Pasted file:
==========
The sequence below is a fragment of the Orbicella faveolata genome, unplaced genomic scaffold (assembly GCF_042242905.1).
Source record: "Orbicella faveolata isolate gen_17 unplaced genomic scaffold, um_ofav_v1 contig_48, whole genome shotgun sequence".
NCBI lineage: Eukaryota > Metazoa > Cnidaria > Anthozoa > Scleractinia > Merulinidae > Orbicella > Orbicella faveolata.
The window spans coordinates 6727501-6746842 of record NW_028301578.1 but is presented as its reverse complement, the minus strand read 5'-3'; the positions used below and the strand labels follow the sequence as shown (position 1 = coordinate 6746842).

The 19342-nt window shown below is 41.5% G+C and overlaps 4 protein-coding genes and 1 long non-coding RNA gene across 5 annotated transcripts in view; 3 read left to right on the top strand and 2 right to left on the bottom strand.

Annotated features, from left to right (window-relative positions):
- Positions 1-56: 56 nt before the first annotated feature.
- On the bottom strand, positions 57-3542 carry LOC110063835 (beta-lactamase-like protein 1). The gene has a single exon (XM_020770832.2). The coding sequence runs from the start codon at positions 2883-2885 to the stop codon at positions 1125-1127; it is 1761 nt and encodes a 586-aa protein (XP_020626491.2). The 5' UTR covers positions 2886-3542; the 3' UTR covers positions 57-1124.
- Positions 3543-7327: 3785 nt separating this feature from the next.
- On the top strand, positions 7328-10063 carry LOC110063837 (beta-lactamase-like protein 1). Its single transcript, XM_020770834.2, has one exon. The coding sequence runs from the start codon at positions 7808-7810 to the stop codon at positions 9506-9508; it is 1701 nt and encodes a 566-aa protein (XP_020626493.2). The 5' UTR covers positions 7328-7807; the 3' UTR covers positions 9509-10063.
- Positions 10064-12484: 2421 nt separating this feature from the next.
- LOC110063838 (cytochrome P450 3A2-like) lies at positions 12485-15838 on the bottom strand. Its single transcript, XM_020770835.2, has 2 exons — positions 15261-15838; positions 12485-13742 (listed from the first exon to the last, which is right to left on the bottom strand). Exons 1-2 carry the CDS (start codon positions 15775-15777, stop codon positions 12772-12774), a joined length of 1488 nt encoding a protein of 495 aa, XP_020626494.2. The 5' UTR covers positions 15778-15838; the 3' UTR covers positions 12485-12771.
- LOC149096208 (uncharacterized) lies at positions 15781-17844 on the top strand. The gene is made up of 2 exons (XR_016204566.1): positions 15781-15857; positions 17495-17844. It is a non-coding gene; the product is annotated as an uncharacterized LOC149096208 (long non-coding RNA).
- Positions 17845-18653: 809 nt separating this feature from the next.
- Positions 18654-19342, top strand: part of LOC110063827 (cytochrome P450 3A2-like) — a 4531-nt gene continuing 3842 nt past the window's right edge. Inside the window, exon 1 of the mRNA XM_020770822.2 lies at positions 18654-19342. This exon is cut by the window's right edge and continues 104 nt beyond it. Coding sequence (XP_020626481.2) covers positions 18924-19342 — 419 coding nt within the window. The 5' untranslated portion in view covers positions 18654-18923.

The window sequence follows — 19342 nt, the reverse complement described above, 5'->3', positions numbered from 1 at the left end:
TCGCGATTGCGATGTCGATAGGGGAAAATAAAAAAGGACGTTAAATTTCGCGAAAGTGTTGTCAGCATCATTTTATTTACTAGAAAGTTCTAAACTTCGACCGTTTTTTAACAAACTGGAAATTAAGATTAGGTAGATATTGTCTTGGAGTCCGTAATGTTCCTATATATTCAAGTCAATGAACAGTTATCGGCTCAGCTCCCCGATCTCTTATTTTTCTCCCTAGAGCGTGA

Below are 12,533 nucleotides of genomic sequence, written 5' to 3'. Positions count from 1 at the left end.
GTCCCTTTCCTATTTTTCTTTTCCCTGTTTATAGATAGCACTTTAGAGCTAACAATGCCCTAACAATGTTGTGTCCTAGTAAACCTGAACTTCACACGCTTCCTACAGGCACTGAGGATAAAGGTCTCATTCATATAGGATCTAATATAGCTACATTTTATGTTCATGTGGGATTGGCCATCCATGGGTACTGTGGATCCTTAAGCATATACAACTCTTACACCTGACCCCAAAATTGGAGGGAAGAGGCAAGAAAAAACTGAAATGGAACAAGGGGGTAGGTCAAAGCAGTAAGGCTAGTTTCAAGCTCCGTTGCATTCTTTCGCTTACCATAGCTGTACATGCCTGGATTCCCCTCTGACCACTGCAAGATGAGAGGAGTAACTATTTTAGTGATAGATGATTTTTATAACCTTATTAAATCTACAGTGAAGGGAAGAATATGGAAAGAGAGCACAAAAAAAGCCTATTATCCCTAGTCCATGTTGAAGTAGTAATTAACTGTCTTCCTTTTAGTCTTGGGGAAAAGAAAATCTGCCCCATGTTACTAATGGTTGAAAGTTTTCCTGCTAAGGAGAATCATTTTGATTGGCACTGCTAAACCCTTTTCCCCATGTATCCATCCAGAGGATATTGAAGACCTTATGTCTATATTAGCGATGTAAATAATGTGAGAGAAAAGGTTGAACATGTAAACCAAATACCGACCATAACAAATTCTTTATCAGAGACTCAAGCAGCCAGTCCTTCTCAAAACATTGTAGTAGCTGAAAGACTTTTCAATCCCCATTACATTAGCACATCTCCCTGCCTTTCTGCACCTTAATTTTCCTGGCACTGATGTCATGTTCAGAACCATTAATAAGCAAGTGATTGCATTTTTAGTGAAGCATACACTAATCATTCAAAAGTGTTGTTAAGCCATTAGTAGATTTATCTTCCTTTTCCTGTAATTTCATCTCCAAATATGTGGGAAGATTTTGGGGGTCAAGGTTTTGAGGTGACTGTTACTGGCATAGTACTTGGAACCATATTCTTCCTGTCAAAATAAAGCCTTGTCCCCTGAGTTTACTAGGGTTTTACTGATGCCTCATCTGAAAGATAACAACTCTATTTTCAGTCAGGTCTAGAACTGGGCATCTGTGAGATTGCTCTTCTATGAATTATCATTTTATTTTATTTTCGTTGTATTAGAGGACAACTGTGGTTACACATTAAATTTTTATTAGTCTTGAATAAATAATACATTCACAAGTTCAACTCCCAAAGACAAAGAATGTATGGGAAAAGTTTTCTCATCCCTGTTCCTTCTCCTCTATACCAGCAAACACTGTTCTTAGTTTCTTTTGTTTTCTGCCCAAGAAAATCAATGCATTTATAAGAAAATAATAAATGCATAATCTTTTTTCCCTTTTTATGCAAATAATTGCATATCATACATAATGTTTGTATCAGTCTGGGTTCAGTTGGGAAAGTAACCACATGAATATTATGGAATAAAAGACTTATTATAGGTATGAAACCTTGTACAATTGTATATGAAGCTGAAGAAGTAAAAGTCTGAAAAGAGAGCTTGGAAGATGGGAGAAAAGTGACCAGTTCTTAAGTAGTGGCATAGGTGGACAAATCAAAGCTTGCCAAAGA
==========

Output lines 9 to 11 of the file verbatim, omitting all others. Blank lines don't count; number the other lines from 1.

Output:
- Positions 3543-7327: 3785 nt separating this feature from the next.
- On the top strand, positions 7328-10063 carry LOC110063837 (beta-lactamase-like protein 1). Its single transcript, XM_020770834.2, has one exon. The coding sequence runs from the start codon at positions 7808-7810 to the stop codon at positions 9506-9508; it is 1701 nt and encodes a 566-aa protein (XP_020626493.2). The 5' UTR covers positions 7328-7807; the 3' UTR covers positions 9509-10063.
- Positions 10064-12484: 2421 nt separating this feature from the next.